In November 1988, Gerald and Helen Vasquez had retained their first PI, and set about searching the apartment from which Rose and Rosemary had vanished. What they found provided their investigator with a solid lead. In one search, they came up with four checks totaling over $40,000, each payable to Rosemary, signed by none other than Lifrieri -- but returned to her by the bank marked 'Insufficient Funds'. Scouring the place again, Gerald and Helen discovered an IOU for $40,000 to Rosemary from Lifrieri. When their investigator confronted him, the "fiance" stonewalled.

Lifrieri now worked a couple of jobs, one at Blue Chip Coffee, where he had started as a mechanic and moved up to salesman. The coffee import business was run from a warehouse in the Park Slope section by the owner, Anthony Viola. (Cadieux had been raised in Park Slope.)

The papers found by Gerald Vasquez sent his first investigator to the police, who went to Lifrieri-- who had little to say. They offered a lie detector test, a simple way he could take the heat off himself, but he brushed them off, telling them to talk to his lawyer. When Marina, his wife, asked why didn't he let the police give him the test, he got furious and and violently shoved her. Marina threw her husband out-- better to divorce him than to disappear.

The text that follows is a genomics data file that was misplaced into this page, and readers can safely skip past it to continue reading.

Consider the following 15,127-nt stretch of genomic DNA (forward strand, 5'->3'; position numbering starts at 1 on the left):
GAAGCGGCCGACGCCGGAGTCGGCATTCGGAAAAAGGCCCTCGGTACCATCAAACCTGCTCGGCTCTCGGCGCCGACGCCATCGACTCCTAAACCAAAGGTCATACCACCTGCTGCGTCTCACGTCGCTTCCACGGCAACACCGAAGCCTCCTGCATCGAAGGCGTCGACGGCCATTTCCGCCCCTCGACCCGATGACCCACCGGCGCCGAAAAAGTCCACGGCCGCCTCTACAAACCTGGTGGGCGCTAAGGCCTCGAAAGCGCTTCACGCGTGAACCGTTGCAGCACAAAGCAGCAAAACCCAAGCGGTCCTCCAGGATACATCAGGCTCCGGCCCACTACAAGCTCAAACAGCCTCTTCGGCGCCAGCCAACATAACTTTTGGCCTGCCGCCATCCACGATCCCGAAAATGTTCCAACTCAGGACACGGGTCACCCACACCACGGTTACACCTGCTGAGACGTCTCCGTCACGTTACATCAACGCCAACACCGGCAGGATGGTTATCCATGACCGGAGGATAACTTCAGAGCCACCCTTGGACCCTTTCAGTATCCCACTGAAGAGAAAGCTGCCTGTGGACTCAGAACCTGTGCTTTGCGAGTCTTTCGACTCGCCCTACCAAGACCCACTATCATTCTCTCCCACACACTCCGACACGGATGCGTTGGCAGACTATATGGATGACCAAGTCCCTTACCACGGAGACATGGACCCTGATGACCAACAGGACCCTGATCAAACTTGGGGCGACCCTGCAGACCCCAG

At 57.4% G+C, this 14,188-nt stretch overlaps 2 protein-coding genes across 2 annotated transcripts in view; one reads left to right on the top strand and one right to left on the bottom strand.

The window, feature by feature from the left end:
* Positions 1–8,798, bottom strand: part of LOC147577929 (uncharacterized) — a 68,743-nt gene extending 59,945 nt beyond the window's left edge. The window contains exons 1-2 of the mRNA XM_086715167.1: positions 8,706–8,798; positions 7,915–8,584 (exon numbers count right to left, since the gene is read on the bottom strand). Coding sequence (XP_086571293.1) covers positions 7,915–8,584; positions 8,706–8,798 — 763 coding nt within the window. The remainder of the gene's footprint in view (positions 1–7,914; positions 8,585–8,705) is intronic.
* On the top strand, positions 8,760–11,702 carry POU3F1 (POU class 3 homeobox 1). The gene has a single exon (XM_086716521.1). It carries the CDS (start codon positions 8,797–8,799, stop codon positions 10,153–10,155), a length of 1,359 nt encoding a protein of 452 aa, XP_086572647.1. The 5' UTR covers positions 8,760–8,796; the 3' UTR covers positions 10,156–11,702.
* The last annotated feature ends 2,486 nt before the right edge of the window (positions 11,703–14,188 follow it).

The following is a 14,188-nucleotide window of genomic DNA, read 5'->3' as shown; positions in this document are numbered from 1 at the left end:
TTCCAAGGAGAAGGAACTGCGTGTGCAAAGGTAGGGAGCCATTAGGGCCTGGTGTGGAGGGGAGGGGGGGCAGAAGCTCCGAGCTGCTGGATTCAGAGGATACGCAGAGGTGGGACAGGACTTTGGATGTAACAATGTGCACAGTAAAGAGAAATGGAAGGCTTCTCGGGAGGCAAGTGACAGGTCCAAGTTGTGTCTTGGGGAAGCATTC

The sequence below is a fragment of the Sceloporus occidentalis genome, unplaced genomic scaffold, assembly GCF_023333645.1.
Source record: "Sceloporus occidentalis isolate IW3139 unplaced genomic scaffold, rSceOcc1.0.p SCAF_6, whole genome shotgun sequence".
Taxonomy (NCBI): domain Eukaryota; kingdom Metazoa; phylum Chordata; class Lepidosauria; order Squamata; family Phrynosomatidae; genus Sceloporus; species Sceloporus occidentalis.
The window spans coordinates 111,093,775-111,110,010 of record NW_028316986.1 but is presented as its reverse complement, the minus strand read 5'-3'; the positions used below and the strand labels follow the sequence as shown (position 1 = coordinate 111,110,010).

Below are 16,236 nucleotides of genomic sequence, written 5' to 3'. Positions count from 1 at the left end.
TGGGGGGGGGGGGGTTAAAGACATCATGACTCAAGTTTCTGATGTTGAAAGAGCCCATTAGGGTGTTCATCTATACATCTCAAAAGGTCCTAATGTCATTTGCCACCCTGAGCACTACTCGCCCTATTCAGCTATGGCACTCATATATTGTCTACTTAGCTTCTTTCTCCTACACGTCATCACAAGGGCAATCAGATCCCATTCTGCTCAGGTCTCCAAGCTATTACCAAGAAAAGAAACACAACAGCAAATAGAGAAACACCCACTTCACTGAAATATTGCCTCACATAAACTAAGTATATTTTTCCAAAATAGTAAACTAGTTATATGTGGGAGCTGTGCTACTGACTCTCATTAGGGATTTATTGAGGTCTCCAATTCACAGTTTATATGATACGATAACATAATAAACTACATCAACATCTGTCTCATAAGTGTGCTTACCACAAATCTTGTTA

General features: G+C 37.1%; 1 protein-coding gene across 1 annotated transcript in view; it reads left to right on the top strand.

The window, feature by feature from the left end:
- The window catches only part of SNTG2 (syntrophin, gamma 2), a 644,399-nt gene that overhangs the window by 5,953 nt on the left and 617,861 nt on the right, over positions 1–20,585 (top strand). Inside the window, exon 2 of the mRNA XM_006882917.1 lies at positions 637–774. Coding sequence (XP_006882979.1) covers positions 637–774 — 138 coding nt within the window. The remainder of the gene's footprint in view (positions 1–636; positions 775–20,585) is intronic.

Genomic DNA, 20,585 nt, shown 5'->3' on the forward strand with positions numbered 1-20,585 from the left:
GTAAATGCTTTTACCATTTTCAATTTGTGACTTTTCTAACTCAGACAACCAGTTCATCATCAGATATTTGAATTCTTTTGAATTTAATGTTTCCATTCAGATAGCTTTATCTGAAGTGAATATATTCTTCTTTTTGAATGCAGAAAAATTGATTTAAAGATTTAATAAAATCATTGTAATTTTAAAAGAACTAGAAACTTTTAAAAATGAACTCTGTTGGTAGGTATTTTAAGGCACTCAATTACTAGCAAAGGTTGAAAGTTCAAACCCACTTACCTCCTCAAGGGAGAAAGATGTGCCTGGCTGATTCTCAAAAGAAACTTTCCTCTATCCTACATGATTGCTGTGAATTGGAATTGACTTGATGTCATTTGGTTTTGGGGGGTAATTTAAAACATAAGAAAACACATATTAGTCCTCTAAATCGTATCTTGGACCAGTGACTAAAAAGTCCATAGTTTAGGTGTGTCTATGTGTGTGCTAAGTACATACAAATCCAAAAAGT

On December 5, 1988, police at last took the missing persons report from Gerald and Helen, and began a real investigation. But a time lapse is always an investigative handicap, especially when a crime happens unobtrusively. Someone who had noticed the sudden departure of Rosemary and her mother, but thought little of it in September, would likely have trouble recalling details almost three months later. In a pattern that would repeat itself, the detectives made some progress but then hit a wall.

Upset and impatient, the Vasquez family had consulted a PI and a psychic, before retaining Cadieux. They wanted to follow up on the psychic's advice that the bodies were in a marsh. Cadieux had no problem with that. "If my daughter was missing," he said, "I'd try anything, too." Even the police now went along, diligently searching the nearest marshland, but it was impossibly wet -- a body wouldn't even stay buried.

Then Cadieux followed Lifrieri through Brooklyn, noting the subject's many stops at businesses where he went in and came out in less than a minute, always empty-handed. With a thirty-second spiel, tops, Lifrieri wasn't exactly selling coffee -- nor any other legitimate product or service.

On Wednesday afternoon, July 5, 1989, Cadieux watched covertly as Lifrieri came home, then approached Lifrieri's door and rang the bell. The suspect was not about to open the door.

"I'm not a cop," Cadieux recalls telling the door, "I'm a private investigator, you can talk to me."

"Why do you want to speak to me?" Lifrieri asked, through the door now partly open.

"Do you know Rosemary Vasquez and Rose Santoro?"

"Yes, but I don't know why you want to talk to me about them."

"I'm working for the family," Cadieux stated the obvious, and wondered aloud whether he might be expected to question people at random. "How did you know them," he continued, "and what kind of realationship did you have?"